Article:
6 F.3d 1233 (7th Cir. 1993), 89-3747, Wilson v. City of Chicago
|Docket Nº:||89-3747, 90-2216.|
|Citation:||6 F.3d 1233|
|Party Name:||Andrew WILSON, Plaintiff-Appellant, v. CITY OF CHICAGO, Jon Burge, et al., Defendants-Appellees.|
|Case Date:||October 04, 1993|
|Court:||United States Courts of Appeals, Court of Appeals for the Seventh Circuit|
Argued June 1, 1993.
Order on Rehearing Modifying Judgment Dec. 8, 1993.
[Copyrighted Material Omitted]
G. Flint Taylor and John L. Stainthorp, argued, Jeffrey H. Haas, Peoples Law Office, Chicago, IL, for plaintiff-appellant.
Patrick E. Mahoney, William J. Kunkle, Jr., argued, Jeffrey M. Rubin, David K. Greene, Pope & John, Chicago, IL, for Jon Burge, Patrick O'Hara and John Yucaitis in No. 89-3747.
John F. McGuire, Arthur Mooradian, Asst. Corp. Counsel, Office of the Corp. Counsel, Bobbie McGee Gregg, Asst. U.S. Atty., argued, Lynn K. Mitchell, Kelly R. Welsh, Asst. Corp. Counsel, Office of the Corp.
Counsel, Appeals Div., Chicago, IL, for City of Chicago in No. 89-3747.
John F. McGuire, Arthur Mooradian, Asst. Corp. Counsel, Office of the Corp.
Counsel, Ruth M. Moscovitch, Asst. Corp. Counsel, Bobbie McGee Gregg, Asst. Atty. Gen., argued, Lynn K. Mitchell, Kelly R. Welsh, Asst. Corp. Counsel, Office of the Corp. Counsel, Appeals Div., Chicago, IL, for City of Chicago, Richard Brzeczek in No. 90-2216.
William J. Kunkle, Jr., argued, Jeffrey M. Rubin, David K. Greene, Pope & John, Chicago, IL, for Jon Burge, Michael McKenna, Patrick O'Hara, John Yucaitis and Officer Mulvaney in No. 90-2216.
Patrick E. Mahoney, Chicago, IL, for Officer Ferro in No. 90-2216.
Before POSNER, Chief Judge, and COFFEY and EASTERBROOK, Circuit Judges.
POSNER, Chief Judge.
In 1982 Andrew Wilson shot and killed two Chicago policemen. He was convicted of first-degree murder and sentenced to death. The Supreme Court of Illinois reversed his conviction on the ground that his confession, which had been part of the evidence against him at trial, had been coerced. People v. Wilson, 116 Ill.2d 29, 106 Ill.Dec. 771, 506 N.E.2d 571 (1987). Wilson had "testified that he was punched, kicked, smothered with a plastic bag, electrically shocked, and forced against a hot radiator throughout the day on February 14 [the day of his arrest], until he gave his confession," id., 106 Ill.Dec. at 773, 506 N.E.2d at 573, and his testimony had been corroborated by extensive contemporaneous medical and photographic evidence.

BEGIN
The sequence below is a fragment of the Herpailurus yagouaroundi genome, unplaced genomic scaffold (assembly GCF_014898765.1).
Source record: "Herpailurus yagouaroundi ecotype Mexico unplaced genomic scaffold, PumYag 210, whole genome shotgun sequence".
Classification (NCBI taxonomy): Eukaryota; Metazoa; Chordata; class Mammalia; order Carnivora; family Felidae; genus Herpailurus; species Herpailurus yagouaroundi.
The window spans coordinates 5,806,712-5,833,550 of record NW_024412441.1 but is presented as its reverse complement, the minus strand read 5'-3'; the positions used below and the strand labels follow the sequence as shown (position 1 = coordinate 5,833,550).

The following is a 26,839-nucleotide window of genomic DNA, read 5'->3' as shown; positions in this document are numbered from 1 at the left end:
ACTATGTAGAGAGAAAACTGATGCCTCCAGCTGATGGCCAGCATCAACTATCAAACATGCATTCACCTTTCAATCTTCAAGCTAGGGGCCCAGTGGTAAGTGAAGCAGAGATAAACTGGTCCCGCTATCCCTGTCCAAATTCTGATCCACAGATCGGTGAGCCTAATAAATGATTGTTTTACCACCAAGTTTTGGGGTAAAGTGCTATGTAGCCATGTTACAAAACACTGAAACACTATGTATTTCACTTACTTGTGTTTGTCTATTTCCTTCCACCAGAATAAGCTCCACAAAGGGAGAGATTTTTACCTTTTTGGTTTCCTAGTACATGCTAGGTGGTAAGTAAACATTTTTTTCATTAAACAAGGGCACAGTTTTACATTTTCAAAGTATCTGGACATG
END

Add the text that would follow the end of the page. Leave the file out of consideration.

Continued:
Wilson was retried, again convicted, and this time sentenced to life in prison without possibility of parole; his appeal from the second conviction is pending. Meanwhile he had brought this suit for damages under 42 U.S.C. Sec. 1983, claiming that the torture inflicted upon him to make him confess denied his right to due process of law. Named as defendants were the City of Chicago and several police officers, including a lieutenant, Jon Burge, who were alleged to have participated in the torture of Wilson. A first trial, which lasted eight weeks, ended in a hung jury. A second trial of the same length resulted in a special verdict that, while finding that Wilson's constitutional rights had been violated, exonerated all the officers. Although the jury found that the City of Chicago had had a de facto policy authorizing its police officers physically to abuse persons suspected of having killed or injured a police officer, the jury also found that the policy had not been a direct and proximate cause of the physical abuse visited on Wilson. So judgment was entered in favor of all defendants, though meanwhile the Police Board of Chicago, in disciplinary proceedings against the officers, had found three of them guilty of misconduct, suspended two of them, and fired the third--Burge. The decision of the Police Board is under appeal to a state court. The Fraternal Order of Police was unsuccessful in its effort to enter a float in the most recent St. Patrick's day parade honoring Burge and the other officers who were disciplined.
Wilson challenges a number of the district judge's rulings at the second trial, particularly those in which the judge allowed the defendants' counsel, over heated objections by the plaintiff's counsel, to immerse the jury in the sordid details of Wilson's crimes. The plaintiff argues that the probative value of this evidence was clearly outweighed by its prejudicial effect, so that its admission violated Rule 403 of the Federal Rules of Evidence. Although a district judge has broad discretion in ruling on the admissibility of evidence, especially when balancing intangibles as Rule 403 requires, we cannot avoid concluding that the limits of permissible judgment were exceeded. A mass of inflammatory evidence having little or no relevance to the issues in this trial (as distinct from Wilson's murder trial) was admitted, and the defendants' counsel was permitted to harp on it to the jury and thus turn the trial of the defendants into a trial of the plaintiff. Of course, when the plaintiff in a case happens to be a murderer this turning of the tables has undoubted forensic appeal. But even a murderer has a right to be free from torture and the correlative right to present his claim of torture to a jury that has not been whipped into a frenzy of hatred. At the argument of the appeal the lawyer for the officers--who had been the prosecutor at Wilson's criminal trials--acknowledged in answer to a question from the bench that he had tried to make the jury hate Wilson.
We are not suggesting that the murder convictions should have been concealed from the jury. Not even the plaintiff sought that, for his theory was that the defendants had tortured him because he was a cop killer and they had a policy of meting out physical abuse to such people. The fact...
To continue readingFREE SIGN UP